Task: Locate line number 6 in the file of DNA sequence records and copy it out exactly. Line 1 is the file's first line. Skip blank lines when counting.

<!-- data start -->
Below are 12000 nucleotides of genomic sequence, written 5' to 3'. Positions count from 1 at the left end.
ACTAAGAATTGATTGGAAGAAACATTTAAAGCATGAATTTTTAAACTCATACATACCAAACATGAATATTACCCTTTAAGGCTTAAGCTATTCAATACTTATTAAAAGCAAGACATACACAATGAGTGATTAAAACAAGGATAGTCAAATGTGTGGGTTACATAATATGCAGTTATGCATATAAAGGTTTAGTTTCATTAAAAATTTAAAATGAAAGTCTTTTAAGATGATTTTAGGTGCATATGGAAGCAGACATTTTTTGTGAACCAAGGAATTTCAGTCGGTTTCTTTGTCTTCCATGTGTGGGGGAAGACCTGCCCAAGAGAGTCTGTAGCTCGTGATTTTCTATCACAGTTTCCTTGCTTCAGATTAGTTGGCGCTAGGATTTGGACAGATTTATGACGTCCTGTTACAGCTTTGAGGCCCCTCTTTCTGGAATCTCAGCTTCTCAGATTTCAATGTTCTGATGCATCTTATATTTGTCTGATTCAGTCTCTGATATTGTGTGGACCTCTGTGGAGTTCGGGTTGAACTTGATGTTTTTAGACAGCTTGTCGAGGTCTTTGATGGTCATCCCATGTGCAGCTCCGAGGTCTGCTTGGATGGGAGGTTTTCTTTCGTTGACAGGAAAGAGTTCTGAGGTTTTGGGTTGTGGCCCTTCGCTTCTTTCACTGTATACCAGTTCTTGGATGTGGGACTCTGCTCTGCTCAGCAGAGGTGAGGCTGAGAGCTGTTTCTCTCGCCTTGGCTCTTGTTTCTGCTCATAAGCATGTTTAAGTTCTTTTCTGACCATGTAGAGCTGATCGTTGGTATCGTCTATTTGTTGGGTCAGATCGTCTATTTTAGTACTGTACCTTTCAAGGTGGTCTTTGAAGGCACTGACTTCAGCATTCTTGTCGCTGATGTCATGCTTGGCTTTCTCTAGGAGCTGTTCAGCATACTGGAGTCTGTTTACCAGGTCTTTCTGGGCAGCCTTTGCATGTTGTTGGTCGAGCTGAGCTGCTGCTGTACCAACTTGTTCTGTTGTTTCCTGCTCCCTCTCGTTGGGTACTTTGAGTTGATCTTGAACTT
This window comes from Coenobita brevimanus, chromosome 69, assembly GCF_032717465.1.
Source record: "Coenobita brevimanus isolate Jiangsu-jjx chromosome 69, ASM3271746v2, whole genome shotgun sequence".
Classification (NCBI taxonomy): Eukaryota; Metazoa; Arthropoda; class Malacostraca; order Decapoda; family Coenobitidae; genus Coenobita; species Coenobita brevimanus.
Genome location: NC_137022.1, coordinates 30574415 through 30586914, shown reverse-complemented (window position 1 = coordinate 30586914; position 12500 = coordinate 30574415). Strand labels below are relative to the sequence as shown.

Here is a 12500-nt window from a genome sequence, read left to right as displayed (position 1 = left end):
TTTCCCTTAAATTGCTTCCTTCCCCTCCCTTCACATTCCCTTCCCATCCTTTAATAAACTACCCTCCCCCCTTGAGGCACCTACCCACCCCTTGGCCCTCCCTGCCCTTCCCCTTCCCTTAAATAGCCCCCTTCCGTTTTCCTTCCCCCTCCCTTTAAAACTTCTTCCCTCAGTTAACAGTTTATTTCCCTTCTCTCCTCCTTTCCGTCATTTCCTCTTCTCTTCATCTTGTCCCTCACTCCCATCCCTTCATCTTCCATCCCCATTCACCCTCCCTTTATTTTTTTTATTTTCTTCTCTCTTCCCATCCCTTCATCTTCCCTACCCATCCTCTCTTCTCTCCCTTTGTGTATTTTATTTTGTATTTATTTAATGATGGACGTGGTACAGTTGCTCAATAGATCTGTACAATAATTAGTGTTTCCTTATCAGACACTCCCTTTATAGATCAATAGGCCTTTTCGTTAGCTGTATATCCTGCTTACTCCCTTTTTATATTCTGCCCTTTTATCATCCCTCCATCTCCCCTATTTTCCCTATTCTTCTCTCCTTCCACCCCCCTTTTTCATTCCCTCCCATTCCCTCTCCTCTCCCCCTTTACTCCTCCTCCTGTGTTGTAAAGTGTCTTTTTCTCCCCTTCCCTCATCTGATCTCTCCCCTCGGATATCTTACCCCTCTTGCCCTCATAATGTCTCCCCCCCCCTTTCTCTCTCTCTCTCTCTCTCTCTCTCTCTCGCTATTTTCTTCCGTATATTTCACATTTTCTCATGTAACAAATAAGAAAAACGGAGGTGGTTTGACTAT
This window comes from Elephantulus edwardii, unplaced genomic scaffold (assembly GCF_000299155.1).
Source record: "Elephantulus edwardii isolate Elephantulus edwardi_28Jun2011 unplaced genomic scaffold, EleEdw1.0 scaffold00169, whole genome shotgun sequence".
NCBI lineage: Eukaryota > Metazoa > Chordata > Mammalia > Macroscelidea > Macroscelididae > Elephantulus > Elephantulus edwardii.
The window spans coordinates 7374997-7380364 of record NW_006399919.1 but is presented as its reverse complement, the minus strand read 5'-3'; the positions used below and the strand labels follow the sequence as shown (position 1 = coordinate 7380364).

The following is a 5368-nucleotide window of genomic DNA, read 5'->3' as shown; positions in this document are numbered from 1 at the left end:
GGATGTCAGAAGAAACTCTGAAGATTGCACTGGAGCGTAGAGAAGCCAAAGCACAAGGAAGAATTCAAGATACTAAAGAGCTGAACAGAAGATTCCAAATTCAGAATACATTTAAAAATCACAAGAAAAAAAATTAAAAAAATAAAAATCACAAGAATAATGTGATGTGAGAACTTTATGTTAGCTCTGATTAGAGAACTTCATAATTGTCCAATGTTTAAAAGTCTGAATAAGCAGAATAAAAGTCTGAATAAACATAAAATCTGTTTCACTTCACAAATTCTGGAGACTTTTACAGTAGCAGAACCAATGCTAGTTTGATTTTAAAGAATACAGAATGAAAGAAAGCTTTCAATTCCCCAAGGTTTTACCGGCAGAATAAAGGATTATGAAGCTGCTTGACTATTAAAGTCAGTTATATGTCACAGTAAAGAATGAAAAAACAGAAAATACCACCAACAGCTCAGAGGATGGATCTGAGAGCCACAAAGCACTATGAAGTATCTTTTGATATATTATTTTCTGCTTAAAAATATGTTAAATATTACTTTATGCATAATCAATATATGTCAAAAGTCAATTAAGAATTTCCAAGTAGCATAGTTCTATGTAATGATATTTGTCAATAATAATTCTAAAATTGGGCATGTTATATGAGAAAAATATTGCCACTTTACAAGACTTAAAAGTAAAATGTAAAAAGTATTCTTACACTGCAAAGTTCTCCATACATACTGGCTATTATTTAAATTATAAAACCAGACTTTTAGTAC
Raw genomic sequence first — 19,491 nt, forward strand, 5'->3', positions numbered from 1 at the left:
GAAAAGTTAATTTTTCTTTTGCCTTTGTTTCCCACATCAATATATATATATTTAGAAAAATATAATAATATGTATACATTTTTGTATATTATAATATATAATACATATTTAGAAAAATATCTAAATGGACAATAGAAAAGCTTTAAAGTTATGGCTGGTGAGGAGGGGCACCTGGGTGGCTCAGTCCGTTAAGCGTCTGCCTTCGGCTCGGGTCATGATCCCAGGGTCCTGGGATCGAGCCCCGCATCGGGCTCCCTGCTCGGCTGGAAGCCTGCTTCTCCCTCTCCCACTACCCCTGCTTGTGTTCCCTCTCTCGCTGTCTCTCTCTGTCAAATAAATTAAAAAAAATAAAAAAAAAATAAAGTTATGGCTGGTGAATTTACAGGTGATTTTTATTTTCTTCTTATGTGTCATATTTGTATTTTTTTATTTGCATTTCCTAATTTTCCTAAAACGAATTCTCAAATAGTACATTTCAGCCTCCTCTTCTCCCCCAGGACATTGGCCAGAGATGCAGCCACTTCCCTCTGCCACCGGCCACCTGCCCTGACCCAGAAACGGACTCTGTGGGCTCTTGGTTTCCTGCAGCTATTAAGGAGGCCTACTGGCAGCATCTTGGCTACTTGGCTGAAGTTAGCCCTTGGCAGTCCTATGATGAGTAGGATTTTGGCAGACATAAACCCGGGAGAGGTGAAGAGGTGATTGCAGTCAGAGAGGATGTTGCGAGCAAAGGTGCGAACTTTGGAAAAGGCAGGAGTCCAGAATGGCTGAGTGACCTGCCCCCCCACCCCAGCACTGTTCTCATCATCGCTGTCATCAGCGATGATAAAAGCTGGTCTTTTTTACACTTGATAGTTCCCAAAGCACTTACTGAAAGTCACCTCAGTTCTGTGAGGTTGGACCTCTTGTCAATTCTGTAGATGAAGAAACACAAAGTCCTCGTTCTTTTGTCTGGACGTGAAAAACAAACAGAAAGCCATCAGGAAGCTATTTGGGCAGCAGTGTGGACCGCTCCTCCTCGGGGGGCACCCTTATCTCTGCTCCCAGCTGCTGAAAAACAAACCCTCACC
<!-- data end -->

Genome location: NC_137022.1, coordinates 30574415 through 30586914, shown reverse-complemented (window position 1 = coordinate 30586914; position 12500 = coordinate 30574415). Strand labels below are relative to the sequence as shown.